Solicitors firms to be kicked out of the ARP

The Solicitors Regulation Authority board has approved a strategy for the enhanced control of the Assigned Risks Pool.

The ARP - which currently includes around 213 firms - provides indemnity for solicitors' firms who have failed to obtain insurance in the market.

The board has approved that::

  • By the end of July all firms in the ARP who are reaching the end of their two-year term will be contacted to ensure that there are robust plans in place for them to leave the ARP by October—either through obtaining market insurance or through orderly wind-down.
  • Also by the end of this month, all firms in the ARP who have not paid their ARP premiums will be contacted and told that they must pay promptly. Firms who fail to do so will face regulatory sanctions and/or will face court action, and/or will be declared ineligible for any further term in the ARP and closed down.
  • In August and September, regulatory action will be pursued in relation to these matters, so that by October as many firms as possible—particularly high-risk firms and those failing to pay their premiums—will have been managed out of the ARP.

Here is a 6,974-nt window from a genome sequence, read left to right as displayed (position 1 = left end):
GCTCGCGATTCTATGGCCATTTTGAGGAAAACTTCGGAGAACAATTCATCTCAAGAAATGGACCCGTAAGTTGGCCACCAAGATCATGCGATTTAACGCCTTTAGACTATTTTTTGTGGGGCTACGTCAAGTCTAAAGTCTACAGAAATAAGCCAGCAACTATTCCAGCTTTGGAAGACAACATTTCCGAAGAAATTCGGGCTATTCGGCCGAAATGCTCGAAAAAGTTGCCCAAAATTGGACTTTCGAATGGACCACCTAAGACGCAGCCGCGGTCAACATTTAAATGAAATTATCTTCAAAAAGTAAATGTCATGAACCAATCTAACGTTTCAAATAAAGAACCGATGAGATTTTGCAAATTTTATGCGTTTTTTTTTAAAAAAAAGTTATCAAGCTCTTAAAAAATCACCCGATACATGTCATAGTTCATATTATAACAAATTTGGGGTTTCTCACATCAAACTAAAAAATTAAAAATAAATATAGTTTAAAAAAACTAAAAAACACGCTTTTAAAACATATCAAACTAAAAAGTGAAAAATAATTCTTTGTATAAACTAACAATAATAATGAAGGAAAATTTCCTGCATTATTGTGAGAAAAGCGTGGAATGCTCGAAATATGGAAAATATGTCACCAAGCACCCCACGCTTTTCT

• In October, any firms whose position has not already been resolved will face the likelihood of intervention to close them down.
  • Firms newly entering the ARP in October will be treated in the same way.

Chief executive Antony Townsend said: "The tough enforcement strategy which the SRA Board has approved is designed to ensure that firms stay in the Assigned Risks Pool for as short a period as possible; that firms which pose a high risk are rectified or closed down; and that firms who fail to pay their premiums face credible deterrents, including prompt closure.

"Compulsory professional indemnity insurance for solicitors' firms is an essential element of the current arrangements to protect consumers of legal services.

"While it is right that firms experiencing difficulty in obtaining professional indemnity insurance should be given some assistance to do so, it is wrong that firms which are financially unstable or pose a significant risk should be propped up: that poses a danger to consumers, and a burden upon the profession who pay for the Assigned Risks Pool. Neither is acceptable."